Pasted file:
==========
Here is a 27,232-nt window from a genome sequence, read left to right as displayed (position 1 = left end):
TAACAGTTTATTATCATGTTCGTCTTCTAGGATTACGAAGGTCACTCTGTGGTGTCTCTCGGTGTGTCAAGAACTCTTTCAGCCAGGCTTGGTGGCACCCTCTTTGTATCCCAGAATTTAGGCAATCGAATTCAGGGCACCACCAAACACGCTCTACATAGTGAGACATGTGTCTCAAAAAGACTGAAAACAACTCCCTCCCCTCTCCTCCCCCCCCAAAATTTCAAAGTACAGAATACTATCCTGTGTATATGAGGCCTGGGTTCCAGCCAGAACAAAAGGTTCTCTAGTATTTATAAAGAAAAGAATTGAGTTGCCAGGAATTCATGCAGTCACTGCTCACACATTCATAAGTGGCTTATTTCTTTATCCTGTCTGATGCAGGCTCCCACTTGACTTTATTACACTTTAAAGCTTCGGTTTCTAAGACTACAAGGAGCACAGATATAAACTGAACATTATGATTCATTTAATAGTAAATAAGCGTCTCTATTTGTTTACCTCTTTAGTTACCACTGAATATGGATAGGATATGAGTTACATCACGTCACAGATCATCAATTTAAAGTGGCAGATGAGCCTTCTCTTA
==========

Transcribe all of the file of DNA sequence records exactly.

Here is a 27,232-nt window from a genome sequence, read left to right as displayed (position 1 = left end):
TAACAGTTTATTATCATGTTCGTCTTCTAGGATTACGAAGGTCACTCTGTGGTGTCTCTCGGTGTGTCAAGAACTCTTTCAGCCAGGCTTGGTGGCACCCTCTTTGTATCCCAGAATTTAGGCAATCGAATTCAGGGCACCACCAAACACGCTCTACATAGTGAGACATGTGTCTCAAAAAGACTGAAAACAACTCCCTCCCCTCTCCTCCCCCCCCAAAATTTCAAAGTACAGAATACTATCCTGTGTATATGAGGCCTGGGTTCCAGCCAGAACAAAAGGTTCTCTAGTATTTATAAAGAAAAGAATTGAGTTGCCAGGAATTCATGCAGTCACTGCTCACACATTCATAAGTGGCTTATTTCTTTATCCTGTCTGATGCAGGCTCCCACTTGACTTTATTACACTTTAAAGCTTCGGTTTCTAAGACTACAAGGAGCACAGATATAAACTGAACATTATGATTCATTTAATAGTAAATAAGCGTCTCTATTTGTTTACCTCTTTAGTTACCACTGAATATGGATAGGATATGAGTTACATCACGTCACAGATCATCAATTTAAAGTGGCAGATGAGCCTTCTCTTA